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Rio Olympics: wrestlers Erica Wiebe & Jasmine Mian honed skills in Calgary

Click to play video: 'Calgary trained wrestlers Rio bound for Olympics' Calgary trained wrestlers Rio bound for Olympics
WATCH ABOVE: Erica Wiebe and Jasmine Mian are members of the National Women's Wrestling team headed to Rio for the Summer Olympics. Both women also moved from their hometown Ontario to Calgary to pursue their dream of stepping on the podium 2016 Games. Global’s Brendan Parker reports – Jul 22, 2016

Erica Wiebe feels like an Olympic veteran, having attended the last two Games, but readily admits Rio 2016 will have a completely different feel.

“I was in London as training partner. I was in Sochi as a volunteer,” Wiebe said. “So now I’m going to my third Olympics and I was like, 'oh I got this - just another Olympics.'

While Wiebe served only in a supporting role in the last Summer Olympics, she made sure to take a moment for herself.

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“In between one of the sessions, when we were in the Olympic venue, I totally snuck out onto the mats and just closed my eyes and felt what it felt like. And it felt the exact same as any wrestling mat and so I was like, ‘OK, I can do this’,” Wiebe said.

READ MORE: Rio 2016 – Gymnast Rosie MacLennan named Canada’s flag bearer for Opening Ceremony

And now she will do it – as part of a women’s wrestling team that has returned with at least one medal from every Games since women’s wrestling was included in the Olympics in 2004.

Tonya Verbeek won three medals in the women’s 55-kilogram weight class, while Calgary’s Carol Huynh won gold in 2008, and bronze in 2012.

“To be part of that team, it’s a legacy, and we’re just going to try and uphold that,” Wiebe said.

“For some people in different sports, making the team is so exciting. But when you make the women’s wrestling team, you make it, and you’re excited. But there’s an expectation now that you can perform and we know that we can,” Olympian Jasmine Mian said.

READ MORE: Rio 2016 – Despite Brazil arrests, terror threat remains low, say experts and officials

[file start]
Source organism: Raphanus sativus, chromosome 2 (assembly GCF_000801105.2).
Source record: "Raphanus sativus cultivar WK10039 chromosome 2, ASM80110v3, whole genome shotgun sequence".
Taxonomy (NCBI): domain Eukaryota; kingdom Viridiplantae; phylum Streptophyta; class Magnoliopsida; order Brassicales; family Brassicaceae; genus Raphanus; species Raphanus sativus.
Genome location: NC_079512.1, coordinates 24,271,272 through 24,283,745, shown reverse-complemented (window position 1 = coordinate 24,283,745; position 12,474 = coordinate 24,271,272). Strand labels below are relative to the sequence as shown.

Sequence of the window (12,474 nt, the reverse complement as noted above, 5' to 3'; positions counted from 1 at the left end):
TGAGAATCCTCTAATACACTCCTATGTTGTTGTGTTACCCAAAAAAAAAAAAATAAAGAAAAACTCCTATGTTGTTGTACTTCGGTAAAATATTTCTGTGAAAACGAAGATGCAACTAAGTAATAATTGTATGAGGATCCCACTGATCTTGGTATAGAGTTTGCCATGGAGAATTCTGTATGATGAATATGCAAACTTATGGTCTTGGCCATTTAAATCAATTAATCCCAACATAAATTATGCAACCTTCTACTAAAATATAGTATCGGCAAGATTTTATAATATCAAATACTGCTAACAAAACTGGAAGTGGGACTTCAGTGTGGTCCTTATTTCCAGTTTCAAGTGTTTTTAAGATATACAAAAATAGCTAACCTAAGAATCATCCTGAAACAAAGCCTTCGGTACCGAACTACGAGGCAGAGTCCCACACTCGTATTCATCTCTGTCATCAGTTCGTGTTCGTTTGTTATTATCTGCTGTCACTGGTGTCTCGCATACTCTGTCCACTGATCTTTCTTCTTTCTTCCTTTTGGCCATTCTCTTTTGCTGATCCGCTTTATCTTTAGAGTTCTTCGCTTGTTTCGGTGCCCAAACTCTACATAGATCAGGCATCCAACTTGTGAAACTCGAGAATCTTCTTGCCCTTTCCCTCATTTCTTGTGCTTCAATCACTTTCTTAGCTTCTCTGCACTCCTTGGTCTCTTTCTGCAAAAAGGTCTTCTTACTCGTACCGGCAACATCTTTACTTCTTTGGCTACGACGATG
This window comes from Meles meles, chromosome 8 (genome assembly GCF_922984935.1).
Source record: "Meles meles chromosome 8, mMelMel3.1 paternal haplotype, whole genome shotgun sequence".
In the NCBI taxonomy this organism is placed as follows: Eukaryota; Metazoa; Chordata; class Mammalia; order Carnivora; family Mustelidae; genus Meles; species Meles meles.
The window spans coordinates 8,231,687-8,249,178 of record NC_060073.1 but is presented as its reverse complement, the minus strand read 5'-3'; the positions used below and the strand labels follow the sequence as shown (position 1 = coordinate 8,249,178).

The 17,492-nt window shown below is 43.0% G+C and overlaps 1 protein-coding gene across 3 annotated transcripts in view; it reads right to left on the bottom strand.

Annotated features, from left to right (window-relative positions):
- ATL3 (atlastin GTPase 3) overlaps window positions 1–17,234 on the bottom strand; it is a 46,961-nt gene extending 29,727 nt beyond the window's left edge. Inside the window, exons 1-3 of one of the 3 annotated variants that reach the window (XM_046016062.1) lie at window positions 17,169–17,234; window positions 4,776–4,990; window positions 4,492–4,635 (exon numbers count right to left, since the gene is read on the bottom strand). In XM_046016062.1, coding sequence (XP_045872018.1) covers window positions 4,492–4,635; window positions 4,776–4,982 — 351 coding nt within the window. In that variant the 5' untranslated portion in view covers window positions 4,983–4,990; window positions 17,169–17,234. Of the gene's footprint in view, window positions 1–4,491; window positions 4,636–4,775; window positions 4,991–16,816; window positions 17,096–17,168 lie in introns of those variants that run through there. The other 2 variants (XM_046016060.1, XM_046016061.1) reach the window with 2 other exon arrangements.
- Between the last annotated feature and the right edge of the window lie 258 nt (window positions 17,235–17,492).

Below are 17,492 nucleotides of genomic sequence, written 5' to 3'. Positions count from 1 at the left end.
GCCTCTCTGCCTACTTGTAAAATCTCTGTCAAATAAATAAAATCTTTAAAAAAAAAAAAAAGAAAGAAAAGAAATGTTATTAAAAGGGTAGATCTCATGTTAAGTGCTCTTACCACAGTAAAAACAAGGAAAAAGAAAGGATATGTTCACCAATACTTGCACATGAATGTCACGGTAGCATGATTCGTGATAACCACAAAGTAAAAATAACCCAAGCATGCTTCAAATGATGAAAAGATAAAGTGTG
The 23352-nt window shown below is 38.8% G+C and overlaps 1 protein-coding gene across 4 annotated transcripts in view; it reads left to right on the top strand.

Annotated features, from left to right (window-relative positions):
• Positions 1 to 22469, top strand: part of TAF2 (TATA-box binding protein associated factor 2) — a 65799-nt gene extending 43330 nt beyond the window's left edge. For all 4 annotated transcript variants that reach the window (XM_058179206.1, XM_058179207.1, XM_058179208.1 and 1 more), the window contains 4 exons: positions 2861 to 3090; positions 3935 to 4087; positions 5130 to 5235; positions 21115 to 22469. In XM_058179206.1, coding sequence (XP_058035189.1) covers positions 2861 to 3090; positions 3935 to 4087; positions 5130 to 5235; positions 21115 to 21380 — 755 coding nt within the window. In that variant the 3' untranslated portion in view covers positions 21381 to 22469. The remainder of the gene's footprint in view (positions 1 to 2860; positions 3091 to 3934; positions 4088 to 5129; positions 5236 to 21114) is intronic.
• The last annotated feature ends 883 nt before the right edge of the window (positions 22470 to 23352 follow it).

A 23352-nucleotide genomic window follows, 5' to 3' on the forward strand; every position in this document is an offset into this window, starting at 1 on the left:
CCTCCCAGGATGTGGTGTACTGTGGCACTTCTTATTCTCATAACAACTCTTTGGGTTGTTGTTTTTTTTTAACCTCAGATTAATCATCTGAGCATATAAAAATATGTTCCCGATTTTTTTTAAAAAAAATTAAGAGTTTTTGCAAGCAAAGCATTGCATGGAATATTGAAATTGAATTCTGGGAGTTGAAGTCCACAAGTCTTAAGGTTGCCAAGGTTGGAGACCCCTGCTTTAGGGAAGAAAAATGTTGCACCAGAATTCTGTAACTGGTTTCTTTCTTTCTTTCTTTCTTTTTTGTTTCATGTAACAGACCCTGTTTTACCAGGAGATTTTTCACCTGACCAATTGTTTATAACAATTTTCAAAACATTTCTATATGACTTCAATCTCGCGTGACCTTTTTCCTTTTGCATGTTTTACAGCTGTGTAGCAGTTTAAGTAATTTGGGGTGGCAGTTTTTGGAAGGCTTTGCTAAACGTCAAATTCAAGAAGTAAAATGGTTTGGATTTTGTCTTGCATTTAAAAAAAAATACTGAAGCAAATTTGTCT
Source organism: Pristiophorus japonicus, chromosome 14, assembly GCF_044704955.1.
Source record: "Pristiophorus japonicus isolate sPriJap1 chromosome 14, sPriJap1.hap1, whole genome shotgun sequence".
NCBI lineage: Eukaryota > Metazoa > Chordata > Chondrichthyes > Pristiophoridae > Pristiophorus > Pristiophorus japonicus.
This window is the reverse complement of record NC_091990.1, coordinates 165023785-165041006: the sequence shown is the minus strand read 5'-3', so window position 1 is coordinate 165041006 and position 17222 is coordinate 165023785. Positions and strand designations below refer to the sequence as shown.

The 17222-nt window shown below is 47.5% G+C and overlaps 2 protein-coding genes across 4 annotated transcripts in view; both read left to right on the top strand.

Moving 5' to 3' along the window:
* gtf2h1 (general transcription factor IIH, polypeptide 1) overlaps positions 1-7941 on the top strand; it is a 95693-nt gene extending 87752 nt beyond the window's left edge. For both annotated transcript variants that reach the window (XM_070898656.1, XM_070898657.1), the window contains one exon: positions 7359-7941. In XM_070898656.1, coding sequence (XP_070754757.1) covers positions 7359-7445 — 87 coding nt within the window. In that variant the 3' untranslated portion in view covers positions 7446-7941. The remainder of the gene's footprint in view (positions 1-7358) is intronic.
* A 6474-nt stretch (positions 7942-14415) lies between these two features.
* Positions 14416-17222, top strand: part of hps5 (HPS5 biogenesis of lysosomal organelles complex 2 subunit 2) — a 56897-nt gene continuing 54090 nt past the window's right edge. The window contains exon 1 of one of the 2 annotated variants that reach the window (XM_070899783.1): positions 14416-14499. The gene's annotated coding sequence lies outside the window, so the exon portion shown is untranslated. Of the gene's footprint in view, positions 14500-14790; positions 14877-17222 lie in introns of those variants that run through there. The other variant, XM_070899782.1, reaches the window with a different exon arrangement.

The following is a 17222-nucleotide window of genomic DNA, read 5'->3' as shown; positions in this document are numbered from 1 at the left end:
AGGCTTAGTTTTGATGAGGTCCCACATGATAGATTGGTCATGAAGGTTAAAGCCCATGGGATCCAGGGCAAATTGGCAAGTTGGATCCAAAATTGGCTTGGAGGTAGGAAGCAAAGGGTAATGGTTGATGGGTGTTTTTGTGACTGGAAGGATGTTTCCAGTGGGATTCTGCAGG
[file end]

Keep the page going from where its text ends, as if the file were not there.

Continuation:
Mian may understand that better than anyone. She’ll compete in Rio in the same weight class as the great Huynh (48 kg).

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“Carol and Tonya were very much much trailblazers for the sport of women’s wrestling at the Olympic level,” Mian said. “That kind of showed us – the next generation of girls – that ‘OK, we can go to the Olympics and we can win,’ because it’s been done before.”

Both Verbeek and Huynh spent significant time in Calgary, training on the mats at the University of Calgary.

READ MORE: Canadian Olympic hopefuls may get 2nd chance to go to Rio if Russia is banned

It’s one of the big reasons why Wiebe and Mian moved from their hometown in Ontario to Alberta to prepare for their Olympic debuts.

“I can talk to Carol every single day and ask her the questions I have leading into the Games,” said Mian. “It’s really interesting to hear her perspective…it’s been so valuable and it gives me a lot of pride to be part of this team.”

Wiebe moved to Calgary eight years ago from Stittsville, Ont. to work under national women’s head coach Leigh Vierling.

“Calgary is one of the world’s [top] sporting cities–women’s wrestling specifically–Calgary has just flourished over the years,” Wiebe said. “The support that we have here and the team we have here–that’s what’s brought me to where I am today.”

Both women would love to be the next Canadian wrestlers to bring back medals to their adopted hometown next month.

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Watch below: Brendan Parker profiled another Calgary athlete, Ben Saxton, who is heading to Rio (Jan. 2016)

Click to play video: 'Ben Saxton following in father’s Olympic footsteps' Ben Saxton following in father’s Olympic footsteps
Ben Saxton following in father’s Olympic footsteps – Jan 15, 2016

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